Product Photography: Lessons Learned
Product photography is something that's always intrigued me, but I'd never ventured into ever giving it a shot before. So, this past weekend I threw caution to the wind and broke out the camera, a couple of speed lights, a couple of soft boxes and a few of my watches in my make-shift basement studio to see what kinds of photos I could muster given my complete lack of experience in the field of product photography. Here are a few things I learned along the way.
While shooting these watches, I quickly figured out there are three key priorities in achieving a successful photo. The first (of course) is to showcase the product, its features, and its style. The second priority in this kind of photography is to properly light the product, especially with respect to its surroundings as it needs to stand out clearly and definitively from its surrounding elements. Third, is the background - or what I started calling "its setting." In this case, complimenting the watch with the right background elements to enhance its look and style really sets it off and helps create a narrative about style, construction and appeal of the item.
Taking time to frame up the shot is key. Should the product be at center of the frame, or off to one side? When working with clients, they often need space to add text when the photo is used in marketing, so it's something to keep in mind as you frame your shot. Additionally, making sure to have the product (in this case watches) as the clear focal point in the shot is critical - regardless of whether it's at center-frame or off to one side. Now, making the product the focal point does not just refer to its position within the frame, but how it's lit and how it's complimented by surrounding story elements. Do they support the product or distract from it? In this case, l'd always make sure to have the main light source (soft box) just off axis from the camera. What this did is clearly illuminated the watch face, but still provided a subtle, soft shadow to the rim of the face, creating some depth and dimension. If the light had been dead-center it would have looked flat and washed-out. Another key to shooting these watches was to ensure the brand name is clear and evident, not eclipsed by any of the clock hands (yes, the second hand is between the words on the Original Grain watch shots, but it doesn't take away from its legibility).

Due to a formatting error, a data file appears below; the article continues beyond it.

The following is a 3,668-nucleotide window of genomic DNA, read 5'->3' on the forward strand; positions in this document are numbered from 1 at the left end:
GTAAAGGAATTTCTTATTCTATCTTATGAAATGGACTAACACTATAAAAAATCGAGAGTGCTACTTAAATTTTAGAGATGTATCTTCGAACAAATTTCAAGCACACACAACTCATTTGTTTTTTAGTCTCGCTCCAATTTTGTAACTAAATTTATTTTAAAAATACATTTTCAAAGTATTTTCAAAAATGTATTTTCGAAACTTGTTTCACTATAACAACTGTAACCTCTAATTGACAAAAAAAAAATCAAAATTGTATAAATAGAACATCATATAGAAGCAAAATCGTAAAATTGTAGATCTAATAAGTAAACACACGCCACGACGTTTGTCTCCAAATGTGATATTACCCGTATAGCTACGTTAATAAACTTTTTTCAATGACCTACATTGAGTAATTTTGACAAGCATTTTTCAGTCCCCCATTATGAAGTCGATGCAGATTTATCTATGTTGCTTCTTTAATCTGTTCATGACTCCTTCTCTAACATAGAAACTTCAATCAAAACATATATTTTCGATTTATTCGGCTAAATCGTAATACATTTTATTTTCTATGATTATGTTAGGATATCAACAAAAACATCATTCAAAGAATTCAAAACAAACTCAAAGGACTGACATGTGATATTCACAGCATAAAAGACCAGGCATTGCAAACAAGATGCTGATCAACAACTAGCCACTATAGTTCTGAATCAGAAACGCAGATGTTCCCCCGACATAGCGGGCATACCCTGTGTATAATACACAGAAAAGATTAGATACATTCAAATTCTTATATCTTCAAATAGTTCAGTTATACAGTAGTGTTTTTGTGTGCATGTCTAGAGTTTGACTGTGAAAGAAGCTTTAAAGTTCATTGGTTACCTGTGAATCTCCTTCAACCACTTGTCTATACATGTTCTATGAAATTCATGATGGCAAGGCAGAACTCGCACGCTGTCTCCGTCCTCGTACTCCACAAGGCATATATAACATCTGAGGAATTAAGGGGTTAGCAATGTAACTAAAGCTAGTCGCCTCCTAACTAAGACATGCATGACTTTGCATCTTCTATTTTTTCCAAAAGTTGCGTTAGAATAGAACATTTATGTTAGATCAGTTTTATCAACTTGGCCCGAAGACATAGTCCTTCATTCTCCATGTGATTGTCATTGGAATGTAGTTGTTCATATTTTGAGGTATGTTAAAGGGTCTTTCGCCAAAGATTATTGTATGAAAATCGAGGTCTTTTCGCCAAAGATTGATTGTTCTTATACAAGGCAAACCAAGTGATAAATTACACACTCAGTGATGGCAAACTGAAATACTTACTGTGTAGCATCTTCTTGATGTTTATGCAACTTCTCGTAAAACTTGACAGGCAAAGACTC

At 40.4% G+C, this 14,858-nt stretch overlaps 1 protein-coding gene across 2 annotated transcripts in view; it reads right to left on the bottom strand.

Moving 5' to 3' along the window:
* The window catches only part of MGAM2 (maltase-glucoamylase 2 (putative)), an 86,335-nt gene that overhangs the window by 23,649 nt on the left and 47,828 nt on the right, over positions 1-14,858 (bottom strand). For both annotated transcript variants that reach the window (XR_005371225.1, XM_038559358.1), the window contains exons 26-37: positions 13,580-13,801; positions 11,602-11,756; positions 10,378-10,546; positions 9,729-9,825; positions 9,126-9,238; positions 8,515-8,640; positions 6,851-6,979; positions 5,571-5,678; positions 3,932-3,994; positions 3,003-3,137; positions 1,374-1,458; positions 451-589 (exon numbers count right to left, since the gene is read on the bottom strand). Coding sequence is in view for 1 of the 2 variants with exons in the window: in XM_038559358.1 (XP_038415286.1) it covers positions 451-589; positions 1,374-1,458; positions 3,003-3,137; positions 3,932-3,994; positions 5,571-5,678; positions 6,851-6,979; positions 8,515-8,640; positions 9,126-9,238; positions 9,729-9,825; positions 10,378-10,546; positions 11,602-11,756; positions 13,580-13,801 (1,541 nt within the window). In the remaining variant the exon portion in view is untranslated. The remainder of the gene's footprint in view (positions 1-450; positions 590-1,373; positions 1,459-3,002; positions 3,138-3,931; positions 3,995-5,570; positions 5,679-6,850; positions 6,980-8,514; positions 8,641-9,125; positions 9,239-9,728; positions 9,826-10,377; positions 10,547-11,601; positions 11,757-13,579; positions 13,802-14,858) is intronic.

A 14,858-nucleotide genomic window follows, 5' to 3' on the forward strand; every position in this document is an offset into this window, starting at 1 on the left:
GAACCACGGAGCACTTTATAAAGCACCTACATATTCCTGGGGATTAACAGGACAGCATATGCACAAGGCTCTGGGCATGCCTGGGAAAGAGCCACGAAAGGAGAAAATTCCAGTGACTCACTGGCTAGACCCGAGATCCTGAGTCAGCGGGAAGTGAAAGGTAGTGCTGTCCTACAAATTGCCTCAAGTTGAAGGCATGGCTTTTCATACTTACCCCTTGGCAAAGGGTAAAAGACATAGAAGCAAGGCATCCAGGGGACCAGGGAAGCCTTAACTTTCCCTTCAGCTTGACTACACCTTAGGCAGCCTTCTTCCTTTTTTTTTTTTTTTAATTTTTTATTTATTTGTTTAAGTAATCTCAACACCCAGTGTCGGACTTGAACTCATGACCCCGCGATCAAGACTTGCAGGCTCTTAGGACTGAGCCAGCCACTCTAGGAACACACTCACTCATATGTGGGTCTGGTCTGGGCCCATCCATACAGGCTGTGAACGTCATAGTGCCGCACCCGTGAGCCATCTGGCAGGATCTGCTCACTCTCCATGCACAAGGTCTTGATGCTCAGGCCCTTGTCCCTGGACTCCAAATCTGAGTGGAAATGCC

Now, product photography comes in many shapes and sizes. When it comes to wearables, (or other fashion-related items), placing the product in a surrounding that evokes a subtle or suggestive narrative with elements that help tell a specific story or dictate a certain style about the wearer can elevate the photo even more. Look around your house or studio and find other pieces that compliment the design of the product and then just start placing them in the frame until you find the layout that works. But, now the challenge becomes how not to distract from the featured product. I found that shooting at a relatively shallow depth of field (f1.4 to f2.0) can help blur the peripheral items to where they're still recognizable, but don't draw the eye away from where the focus should be. I also found slightly underexposing my shot often lead to great light falloff as the eye moves away from the watches in the shots above to the outer edge of the frame (I even accentuated this effect in post). Also, try different angles. I started with a top-down approach, but then changed the angle for different looks and shadow effects.
So, if you're like me and haven't given product photography a try before, take a look around and grab something that speaks to you, find some complimentary items and lighting tools and go give it a whirl! Play with different ensembles and layouts with each shot until you find the winner, and just have a good time. Remember, there's no vendor breathing over your shoulder and directing the shoot - so get creative and try different things. Who knows... you might surprise yourself!
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